The Porcine Reproductive and Respiratory Syndrome is at the centre of every conversation between farmers and swine veterinarians in the most important pig producing countries worldwide, with the exception of Australia, Brazil, Argentina and some Scandinavian countries.
If you are working in an environment that is positive for the porcine respiratory and reproductive syndrome, control of the disease is the key element in all discussions. The vets in this video reflect perfectly what PRRS means when someone mentions this BIG WORD.
PRRS means problems, regardless of whether it is the respiratory or the reproductive form of the disease, everything gets worse when PRRS is around, says Albert Rovira in his contribution, and this is really relevant because working in diagnostics as he does, there are few cases where the porcine respiratory and reproductive syndrome is not involved. It´s pretty well known that this disease is normally at the centre of any respiratory coinfection in piglets and fatteners.
However, for Alberto Stephano the key word is frustration and it certainly is, he is absolutely right because, in the past or even today, a great deal of effort has gone into to controlling this syndrome and yet there have been many failures. Moreover, another of our speakers, Darwin Reicks from the Swine Vet center in Minnesota, agrees on that statement and I loved one of the quotes when he says: It seems the virus is often one step ahead of us.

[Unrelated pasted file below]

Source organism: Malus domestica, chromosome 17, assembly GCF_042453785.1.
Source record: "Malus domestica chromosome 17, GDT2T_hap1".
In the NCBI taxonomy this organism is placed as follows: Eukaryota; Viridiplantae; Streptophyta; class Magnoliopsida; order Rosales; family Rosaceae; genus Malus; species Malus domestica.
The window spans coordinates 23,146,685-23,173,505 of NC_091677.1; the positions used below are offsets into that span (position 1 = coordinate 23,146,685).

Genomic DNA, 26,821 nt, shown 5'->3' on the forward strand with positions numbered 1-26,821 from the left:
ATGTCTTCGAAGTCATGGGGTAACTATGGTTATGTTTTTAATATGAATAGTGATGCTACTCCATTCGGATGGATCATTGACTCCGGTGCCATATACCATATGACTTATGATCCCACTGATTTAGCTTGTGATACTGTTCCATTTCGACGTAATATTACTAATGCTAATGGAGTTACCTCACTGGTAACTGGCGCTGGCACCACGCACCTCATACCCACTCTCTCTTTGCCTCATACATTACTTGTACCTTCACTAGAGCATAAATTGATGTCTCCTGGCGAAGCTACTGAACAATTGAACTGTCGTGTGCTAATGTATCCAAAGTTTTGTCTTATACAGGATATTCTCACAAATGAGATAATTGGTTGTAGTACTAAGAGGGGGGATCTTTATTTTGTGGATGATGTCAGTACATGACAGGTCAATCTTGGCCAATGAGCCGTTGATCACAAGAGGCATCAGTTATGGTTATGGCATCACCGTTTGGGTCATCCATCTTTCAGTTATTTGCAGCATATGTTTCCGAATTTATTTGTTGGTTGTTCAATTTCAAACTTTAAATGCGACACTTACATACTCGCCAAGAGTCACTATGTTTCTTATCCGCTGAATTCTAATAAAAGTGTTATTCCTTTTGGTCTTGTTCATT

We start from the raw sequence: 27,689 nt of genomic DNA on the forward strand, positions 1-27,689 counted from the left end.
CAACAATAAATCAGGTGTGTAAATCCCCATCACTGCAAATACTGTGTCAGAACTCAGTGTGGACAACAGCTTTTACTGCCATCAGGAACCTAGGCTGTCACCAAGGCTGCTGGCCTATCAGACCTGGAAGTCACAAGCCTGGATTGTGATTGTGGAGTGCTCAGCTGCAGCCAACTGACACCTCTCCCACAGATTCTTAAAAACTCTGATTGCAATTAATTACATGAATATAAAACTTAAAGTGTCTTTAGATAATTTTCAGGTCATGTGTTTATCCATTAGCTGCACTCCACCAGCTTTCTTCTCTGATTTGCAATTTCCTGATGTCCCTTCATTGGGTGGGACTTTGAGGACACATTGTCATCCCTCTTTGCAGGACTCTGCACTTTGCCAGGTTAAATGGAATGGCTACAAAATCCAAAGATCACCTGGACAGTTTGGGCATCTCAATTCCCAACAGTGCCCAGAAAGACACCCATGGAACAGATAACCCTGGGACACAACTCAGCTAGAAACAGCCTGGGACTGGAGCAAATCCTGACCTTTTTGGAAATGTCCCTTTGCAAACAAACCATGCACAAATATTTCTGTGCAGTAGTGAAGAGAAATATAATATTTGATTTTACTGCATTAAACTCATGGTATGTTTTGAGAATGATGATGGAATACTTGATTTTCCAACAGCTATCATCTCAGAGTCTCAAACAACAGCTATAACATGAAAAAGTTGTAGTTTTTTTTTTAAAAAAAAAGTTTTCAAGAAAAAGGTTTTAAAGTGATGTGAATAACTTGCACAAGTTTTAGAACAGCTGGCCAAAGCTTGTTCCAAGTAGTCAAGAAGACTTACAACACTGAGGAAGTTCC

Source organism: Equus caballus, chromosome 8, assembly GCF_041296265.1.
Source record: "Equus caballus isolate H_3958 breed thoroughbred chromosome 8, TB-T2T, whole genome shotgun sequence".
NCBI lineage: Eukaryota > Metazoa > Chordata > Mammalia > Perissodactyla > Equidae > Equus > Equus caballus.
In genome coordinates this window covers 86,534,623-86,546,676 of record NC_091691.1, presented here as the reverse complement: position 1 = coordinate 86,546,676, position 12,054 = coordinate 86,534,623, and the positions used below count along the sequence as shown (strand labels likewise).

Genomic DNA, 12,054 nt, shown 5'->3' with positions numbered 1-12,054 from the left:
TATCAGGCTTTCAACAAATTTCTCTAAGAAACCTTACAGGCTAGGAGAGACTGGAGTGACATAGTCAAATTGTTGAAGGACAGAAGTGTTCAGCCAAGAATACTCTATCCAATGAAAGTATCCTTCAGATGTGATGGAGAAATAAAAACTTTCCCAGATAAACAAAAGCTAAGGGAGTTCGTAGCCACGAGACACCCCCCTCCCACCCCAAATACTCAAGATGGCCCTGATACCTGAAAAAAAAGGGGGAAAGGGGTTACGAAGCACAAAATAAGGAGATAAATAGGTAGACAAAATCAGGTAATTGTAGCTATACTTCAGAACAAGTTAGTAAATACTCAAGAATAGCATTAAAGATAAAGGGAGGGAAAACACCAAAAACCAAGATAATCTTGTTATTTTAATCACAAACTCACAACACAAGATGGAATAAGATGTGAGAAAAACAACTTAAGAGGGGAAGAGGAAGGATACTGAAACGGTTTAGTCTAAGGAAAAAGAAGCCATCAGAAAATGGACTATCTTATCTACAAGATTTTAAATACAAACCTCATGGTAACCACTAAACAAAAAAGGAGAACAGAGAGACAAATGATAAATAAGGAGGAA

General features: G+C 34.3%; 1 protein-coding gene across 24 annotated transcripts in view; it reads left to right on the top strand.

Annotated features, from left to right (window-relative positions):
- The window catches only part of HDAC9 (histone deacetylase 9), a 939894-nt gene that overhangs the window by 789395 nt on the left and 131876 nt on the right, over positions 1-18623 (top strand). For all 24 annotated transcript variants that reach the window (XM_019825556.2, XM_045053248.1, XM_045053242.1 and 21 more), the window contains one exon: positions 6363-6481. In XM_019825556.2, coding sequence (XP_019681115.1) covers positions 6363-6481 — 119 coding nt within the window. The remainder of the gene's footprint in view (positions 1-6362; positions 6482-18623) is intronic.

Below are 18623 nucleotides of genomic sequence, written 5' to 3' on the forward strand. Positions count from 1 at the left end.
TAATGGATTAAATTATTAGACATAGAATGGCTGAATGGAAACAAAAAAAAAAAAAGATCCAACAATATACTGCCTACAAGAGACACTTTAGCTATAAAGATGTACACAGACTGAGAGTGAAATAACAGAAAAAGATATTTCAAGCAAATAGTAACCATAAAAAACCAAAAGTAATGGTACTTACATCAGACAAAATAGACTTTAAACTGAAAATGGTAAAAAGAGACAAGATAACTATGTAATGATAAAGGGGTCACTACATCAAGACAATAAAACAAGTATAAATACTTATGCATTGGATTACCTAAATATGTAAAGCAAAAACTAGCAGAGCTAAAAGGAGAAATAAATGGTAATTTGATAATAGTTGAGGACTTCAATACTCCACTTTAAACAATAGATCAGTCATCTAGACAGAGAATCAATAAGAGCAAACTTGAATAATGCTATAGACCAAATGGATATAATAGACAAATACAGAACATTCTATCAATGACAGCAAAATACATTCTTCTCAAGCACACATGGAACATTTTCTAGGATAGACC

Coming back to Europe and from Barcelona University, one of the most highly regarded European researchers in the porcine respiratory and reproductive syndrome, Enric Mateu, introduces a new word to us: challenges, because of the difficulty of control in the long term, and this is also a key point we would like to mention. We have enough knowledge for this disease to be controlled, but the question here is for how long? It´s clear and even though it is a parameter, some vets are using it as an indicator, reinfections do exist, and the question that many producers are asking is… When will the next PRRS outbreak occur on my farm?
Quim Segales and Luc Dufresne concur on another shocking word, devastation and devastating disease, but not only when the disease affects a negative farm for the first time, but with the persistence of the virus circulating with a heterologous pattern around the multiple buildings of the farms.
However, for practitioners like Albert Finestra and Alberto Morillo, the disease symptoms are at the top of the list of words that come to mind, and as well as that, Albert adds that more than words you´ll have mixed feelings, such as panic amongst others. Carlo Lasagna from Italy agrees on panic and he adds a crucial term, not mentioned so far….disappointment for the farm´s employees.
Last but not least, and as usual, from the American point of view and with a tremendously practical vision, Scott Dee reflects on what the porcine respiratory and reproductive syndrome really means for producers and veterinarians…and it means ECONOMIC LOSSES.
We believe that the highlighted words (in bold) in the text provide a true summary of what this disease means for everyone involved in this industry. Let´s not lose hope!!!!!!
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